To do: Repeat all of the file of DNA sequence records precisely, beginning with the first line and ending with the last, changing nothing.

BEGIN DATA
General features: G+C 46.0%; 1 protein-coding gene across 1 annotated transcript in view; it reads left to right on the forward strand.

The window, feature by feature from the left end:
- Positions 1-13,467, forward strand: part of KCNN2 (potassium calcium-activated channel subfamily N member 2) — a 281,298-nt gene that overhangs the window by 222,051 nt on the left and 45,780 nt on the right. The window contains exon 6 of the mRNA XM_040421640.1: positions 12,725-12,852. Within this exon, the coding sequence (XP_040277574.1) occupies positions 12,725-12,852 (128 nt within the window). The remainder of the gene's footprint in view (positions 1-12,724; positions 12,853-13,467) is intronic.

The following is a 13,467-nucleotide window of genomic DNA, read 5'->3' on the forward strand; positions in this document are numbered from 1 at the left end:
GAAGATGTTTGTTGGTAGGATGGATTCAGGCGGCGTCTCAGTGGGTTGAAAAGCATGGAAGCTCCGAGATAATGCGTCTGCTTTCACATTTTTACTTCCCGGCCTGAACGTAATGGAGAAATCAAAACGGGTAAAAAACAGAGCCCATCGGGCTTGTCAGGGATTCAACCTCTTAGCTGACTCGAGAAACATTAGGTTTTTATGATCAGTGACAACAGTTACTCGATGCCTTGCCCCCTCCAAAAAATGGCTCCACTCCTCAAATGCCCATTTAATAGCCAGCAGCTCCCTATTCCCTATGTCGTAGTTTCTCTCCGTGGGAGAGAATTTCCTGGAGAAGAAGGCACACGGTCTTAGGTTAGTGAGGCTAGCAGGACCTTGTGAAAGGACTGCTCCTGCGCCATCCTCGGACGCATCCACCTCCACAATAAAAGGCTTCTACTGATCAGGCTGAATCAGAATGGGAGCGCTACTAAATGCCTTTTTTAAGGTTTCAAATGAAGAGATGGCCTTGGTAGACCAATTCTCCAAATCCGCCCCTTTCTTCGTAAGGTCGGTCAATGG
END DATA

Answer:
General features: G+C 46.0%; 1 protein-coding gene across 1 annotated transcript in view; it reads left to right on the forward strand.

The window, feature by feature from the left end:
- Positions 1-13,467, forward strand: part of KCNN2 (potassium calcium-activated channel subfamily N member 2) — a 281,298-nt gene that overhangs the window by 222,051 nt on the left and 45,780 nt on the right. The window contains exon 6 of the mRNA XM_040421640.1: positions 12,725-12,852. Within this exon, the coding sequence (XP_040277574.1) occupies positions 12,725-12,852 (128 nt within the window). The remainder of the gene's footprint in view (positions 1-12,724; positions 12,853-13,467) is intronic.

The following is a 13,467-nucleotide window of genomic DNA, read 5'->3' on the forward strand; positions in this document are numbered from 1 at the left end:
GAAGATGTTTGTTGGTAGGATGGATTCAGGCGGCGTCTCAGTGGGTTGAAAAGCATGGAAGCTCCGAGATAATGCGTCTGCTTTCACATTTTTACTTCCCGGCCTGAACGTAATGGAGAAATCAAAACGGGTAAAAAACAGAGCCCATCGGGCTTGTCAGGGATTCAACCTCTTAGCTGACTCGAGAAACATTAGGTTTTTATGATCAGTGACAACAGTTACTCGATGCCTTGCCCCCTCCAAAAAATGGCTCCACTCCTCAAATGCCCATTTAATAGCCAGCAGCTCCCTATTCCCTATGTCGTAGTTTCTCTCCGTGGGAGAGAATTTCCTGGAGAAGAAGGCACACGGTCTTAGGTTAGTGAGGCTAGCAGGACCTTGTGAAAGGACTGCTCCTGCGCCATCCTCGGACGCATCCACCTCCACAATAAAAGGCTTCTACTGATCAGGCTGAATCAGAATGGGAGCGCTACTAAATGCCTTTTTTAAGGTTTCAAATGAAGAGATGGCCTTGGTAGACCAATTCTCCAAATCCGCCCCTTTCTTCGTAAGGTCGGTCAATGG